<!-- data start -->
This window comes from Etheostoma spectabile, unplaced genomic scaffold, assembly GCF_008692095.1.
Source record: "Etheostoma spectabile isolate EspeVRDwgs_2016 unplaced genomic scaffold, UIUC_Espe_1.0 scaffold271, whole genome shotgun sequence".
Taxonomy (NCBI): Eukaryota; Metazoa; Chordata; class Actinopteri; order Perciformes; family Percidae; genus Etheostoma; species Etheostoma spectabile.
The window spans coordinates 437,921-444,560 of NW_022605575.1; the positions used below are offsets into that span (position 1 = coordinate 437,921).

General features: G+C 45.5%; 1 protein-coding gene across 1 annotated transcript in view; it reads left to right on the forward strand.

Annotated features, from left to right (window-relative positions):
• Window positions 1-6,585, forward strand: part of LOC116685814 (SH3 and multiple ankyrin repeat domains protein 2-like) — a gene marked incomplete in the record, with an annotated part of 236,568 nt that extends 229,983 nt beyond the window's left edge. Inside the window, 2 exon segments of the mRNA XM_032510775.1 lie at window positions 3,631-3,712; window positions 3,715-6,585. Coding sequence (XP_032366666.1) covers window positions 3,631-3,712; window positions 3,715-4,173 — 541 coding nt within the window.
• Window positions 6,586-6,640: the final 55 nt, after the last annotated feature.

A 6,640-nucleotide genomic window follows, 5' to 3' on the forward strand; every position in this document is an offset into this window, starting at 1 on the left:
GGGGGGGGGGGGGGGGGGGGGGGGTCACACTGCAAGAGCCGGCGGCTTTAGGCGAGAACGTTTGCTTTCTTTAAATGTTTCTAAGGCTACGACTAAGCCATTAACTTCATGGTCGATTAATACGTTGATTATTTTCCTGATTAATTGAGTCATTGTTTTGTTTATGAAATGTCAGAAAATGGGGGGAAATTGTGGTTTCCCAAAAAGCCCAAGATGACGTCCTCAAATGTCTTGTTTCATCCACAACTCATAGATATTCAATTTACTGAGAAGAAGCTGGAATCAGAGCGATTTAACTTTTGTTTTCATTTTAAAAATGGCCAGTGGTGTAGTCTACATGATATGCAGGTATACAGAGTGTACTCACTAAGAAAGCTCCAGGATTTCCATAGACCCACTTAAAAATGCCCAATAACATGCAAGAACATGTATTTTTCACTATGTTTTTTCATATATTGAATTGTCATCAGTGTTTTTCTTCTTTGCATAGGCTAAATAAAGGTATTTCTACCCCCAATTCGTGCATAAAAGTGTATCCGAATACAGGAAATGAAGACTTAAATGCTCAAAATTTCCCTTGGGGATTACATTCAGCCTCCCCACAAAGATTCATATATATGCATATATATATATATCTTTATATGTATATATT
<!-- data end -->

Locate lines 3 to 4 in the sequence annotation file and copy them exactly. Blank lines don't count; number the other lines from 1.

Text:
Taxonomy (NCBI): Eukaryota; Metazoa; Chordata; class Actinopteri; order Perciformes; family Percidae; genus Etheostoma; species Etheostoma spectabile.
The window spans coordinates 437,921-444,560 of NW_022605575.1; the positions used below are offsets into that span (position 1 = coordinate 437,921).